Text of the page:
Guidelines for naming planetary surface features 'male-biased’

Nilima Marshall, PA Science Reporter

20 November, 2023 00:46

Guidelines for naming a planet’s surface features are not inclusive enough and biased towards men, an academic said, with less than 2% of craters on Mars named after women.

An analysis of the International Astronomical Union (IAU) database revealed that only 32 (2%) of the 1,578 known lunar craters bear a woman’s name.

Planetary features are distinctive features or elements on or within the surface of a planet.

Along with craters, they also include mountains, canyons, valleys, volcanoes, oceans, deserts, and more.

In an open letter published in the journal Nature Astronomy, Open University doctoral researcher Annie Lennox said the male-biased culture of naming planetary features „inherently disadvantages women and marginalized groups”.

He urges the IAU – the International Union of Professional Astronomers – to change its policies that „favor cis (cisgender) white men”.

Ms Lennox, from Aberdeenshire, said: „Space exploration has revealed worlds of rock, ice and metal.

„For all worlds in our solar system, it has become customary to name prominent surface features such as craters.

„Distant craters on the Moon, Mars and Mercury record history much closer to home: celebrating the achievements of humanity, and to a lesser extent, womanhood.”

Italian astronomer Giovanni Battista Riccioli first began naming lunar craters in 1635, adopting the names of scientists famous for his discoveries — a convention still maintained by the IAU today, Ms. Lennox said.

Although the IAU does not provide names, it helps establish task forces or working groups to propose and approve names for specific features based on certain guidelines – often honoring historical figures or mythological or cultural themes.

READ  Astrophysicist Captures Comet 12P Ponce-Brooks, Coma and Tail

Open University Researcher Annie Lennox (Open University/BA)

Ms Lennox said the IAU’s guidelines have an impact on the diversity and inclusion of scientific communities.

He said: „Surface features are named for the following conventions established and maintained by the IAU.

„Frustratingly, elements of the current conventions crystallize historical injustices and contribute to a lack of diversity in nomenclature.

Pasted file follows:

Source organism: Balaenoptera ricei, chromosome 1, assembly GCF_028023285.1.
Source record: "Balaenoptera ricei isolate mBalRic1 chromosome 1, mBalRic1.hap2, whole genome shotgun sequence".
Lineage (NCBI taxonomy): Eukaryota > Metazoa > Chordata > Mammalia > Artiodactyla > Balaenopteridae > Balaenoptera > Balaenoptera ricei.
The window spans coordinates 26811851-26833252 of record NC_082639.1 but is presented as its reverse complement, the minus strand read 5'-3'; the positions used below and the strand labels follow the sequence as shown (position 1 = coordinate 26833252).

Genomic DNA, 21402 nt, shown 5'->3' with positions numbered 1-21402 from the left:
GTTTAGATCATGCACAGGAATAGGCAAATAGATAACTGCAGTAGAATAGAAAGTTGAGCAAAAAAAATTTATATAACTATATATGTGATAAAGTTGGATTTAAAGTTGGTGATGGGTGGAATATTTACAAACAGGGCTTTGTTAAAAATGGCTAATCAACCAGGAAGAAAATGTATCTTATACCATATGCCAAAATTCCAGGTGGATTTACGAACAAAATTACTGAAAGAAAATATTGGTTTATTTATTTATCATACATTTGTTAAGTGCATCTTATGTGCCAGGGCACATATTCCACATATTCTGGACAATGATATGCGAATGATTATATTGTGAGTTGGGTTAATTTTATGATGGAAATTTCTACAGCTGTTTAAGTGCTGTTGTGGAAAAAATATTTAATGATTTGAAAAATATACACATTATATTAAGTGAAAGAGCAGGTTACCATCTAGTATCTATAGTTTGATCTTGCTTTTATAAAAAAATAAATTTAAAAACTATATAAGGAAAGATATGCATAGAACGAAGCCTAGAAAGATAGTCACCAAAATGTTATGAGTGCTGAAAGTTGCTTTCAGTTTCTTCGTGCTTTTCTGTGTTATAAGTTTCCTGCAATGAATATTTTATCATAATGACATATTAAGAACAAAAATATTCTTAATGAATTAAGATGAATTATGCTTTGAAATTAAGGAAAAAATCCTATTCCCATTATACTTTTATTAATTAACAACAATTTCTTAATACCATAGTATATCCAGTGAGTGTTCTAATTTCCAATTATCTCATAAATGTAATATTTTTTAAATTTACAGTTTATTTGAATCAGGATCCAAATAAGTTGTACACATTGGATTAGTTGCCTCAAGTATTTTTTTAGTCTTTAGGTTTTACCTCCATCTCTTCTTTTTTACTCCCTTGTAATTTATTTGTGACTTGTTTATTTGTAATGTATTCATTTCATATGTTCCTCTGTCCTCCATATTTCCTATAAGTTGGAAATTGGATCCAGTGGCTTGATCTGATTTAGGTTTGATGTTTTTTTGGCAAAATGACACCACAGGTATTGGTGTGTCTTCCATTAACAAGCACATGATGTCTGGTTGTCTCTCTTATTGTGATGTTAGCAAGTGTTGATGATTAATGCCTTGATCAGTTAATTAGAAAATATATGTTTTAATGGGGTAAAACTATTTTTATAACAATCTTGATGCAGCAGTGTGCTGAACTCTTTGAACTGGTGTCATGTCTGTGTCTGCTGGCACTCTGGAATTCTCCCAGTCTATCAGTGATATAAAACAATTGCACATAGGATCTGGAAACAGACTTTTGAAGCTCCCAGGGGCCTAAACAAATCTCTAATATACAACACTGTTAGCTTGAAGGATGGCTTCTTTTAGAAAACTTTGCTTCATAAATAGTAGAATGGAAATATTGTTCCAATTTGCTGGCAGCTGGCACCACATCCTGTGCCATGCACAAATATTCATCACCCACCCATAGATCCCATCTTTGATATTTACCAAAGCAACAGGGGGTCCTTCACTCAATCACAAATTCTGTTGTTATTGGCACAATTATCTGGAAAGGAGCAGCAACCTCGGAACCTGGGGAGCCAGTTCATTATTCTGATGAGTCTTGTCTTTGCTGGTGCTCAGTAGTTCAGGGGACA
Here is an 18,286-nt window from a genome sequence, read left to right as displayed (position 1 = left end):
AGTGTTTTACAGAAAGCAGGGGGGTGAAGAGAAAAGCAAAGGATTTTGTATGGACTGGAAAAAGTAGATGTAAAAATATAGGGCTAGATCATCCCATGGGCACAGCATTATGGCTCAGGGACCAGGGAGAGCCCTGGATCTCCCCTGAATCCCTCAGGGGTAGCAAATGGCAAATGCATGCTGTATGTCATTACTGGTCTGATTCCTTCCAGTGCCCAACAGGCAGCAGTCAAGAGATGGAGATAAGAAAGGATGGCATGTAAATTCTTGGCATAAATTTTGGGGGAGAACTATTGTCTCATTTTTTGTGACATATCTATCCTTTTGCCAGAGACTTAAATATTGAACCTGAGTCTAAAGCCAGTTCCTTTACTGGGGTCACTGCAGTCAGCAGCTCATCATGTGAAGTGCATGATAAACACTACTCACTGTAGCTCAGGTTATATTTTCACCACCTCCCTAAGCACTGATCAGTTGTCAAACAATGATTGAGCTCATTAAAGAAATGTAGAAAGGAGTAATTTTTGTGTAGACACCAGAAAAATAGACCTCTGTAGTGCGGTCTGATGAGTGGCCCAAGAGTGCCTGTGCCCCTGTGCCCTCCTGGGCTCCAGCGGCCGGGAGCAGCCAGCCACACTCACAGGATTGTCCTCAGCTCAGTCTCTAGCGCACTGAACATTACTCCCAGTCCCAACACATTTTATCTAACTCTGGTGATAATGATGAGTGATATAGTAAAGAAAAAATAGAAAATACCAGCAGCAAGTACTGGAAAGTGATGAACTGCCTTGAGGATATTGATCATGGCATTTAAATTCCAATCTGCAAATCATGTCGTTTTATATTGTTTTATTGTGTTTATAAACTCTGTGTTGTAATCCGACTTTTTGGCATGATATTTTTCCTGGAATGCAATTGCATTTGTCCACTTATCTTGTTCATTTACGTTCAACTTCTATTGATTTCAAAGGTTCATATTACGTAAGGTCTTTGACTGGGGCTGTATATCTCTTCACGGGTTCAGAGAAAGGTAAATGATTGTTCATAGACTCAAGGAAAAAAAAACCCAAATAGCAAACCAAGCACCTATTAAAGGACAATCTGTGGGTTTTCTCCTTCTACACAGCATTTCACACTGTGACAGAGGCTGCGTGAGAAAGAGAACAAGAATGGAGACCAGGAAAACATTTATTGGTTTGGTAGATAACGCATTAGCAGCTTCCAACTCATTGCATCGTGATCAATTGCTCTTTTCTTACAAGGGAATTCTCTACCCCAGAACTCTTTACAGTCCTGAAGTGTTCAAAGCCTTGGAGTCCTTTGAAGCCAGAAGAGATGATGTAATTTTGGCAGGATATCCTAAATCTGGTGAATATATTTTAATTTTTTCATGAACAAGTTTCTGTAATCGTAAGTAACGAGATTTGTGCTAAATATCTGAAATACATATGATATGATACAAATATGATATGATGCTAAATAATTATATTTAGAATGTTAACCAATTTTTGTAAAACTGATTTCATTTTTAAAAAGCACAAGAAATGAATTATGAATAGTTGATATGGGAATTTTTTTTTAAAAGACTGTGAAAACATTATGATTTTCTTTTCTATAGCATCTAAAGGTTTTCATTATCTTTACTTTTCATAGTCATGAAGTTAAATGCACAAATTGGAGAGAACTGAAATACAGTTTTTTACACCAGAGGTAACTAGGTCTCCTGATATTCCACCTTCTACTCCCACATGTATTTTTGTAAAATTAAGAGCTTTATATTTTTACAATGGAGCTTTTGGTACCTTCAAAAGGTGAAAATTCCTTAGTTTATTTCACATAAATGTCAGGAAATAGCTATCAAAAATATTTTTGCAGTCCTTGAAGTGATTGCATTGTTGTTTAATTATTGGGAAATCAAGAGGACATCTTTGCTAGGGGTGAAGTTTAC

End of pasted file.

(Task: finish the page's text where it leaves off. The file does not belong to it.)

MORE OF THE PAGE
„This is an example of how the systematic underrepresentation and undervaluation of women and marginalized groups manifests itself in today’s scientific settings.”

His research found that Mercury is slightly better than the Moon and Mars in its representation of women – 49 out of 415 (11.8%) craters have a female name.

Ms Lennox believes Mercury is the most recently explored planet compared to some others in the solar system and may have benefited from an increase in the number of women working in science, technology, engineering and mathematics.

Mars appears worst with only five female names out of 280 (1.8%) craters.

Meanwhile, Ms Lennox said all craters on Venus had female names but only 38% were „names of real women who made a real contribution to society”.

She said: „In an effort to exclusively celebrate the contribution of women, more features are given meaningless, arbitrary female first names or the names of mythological goddesses than real women’s names.

„The crux of this argument is that the weighting of celebrity status—the emphasis on recognition and the fundamental prioritization of fame over contribution—is inherently disadvantageous to women and marginalized groups in any field.”

Ms Lennox said her starting point was researching the names of craters across the planets, but is now working with teams around the world to analyze each named feature in the solar system.

READ  NASA shares images of mysterious "surfboard" orbiting the Moon

She said: “I have named some ditches myself.

„I knew I wanted to name my findings after women because I could sense a lack of women in the area I was studying, statistics on which were not readily available.

„That realization really fueled this whole project.”

Dodaj komentarz

Twój adres e-mail nie zostanie opublikowany. Wymagane pola są oznaczone *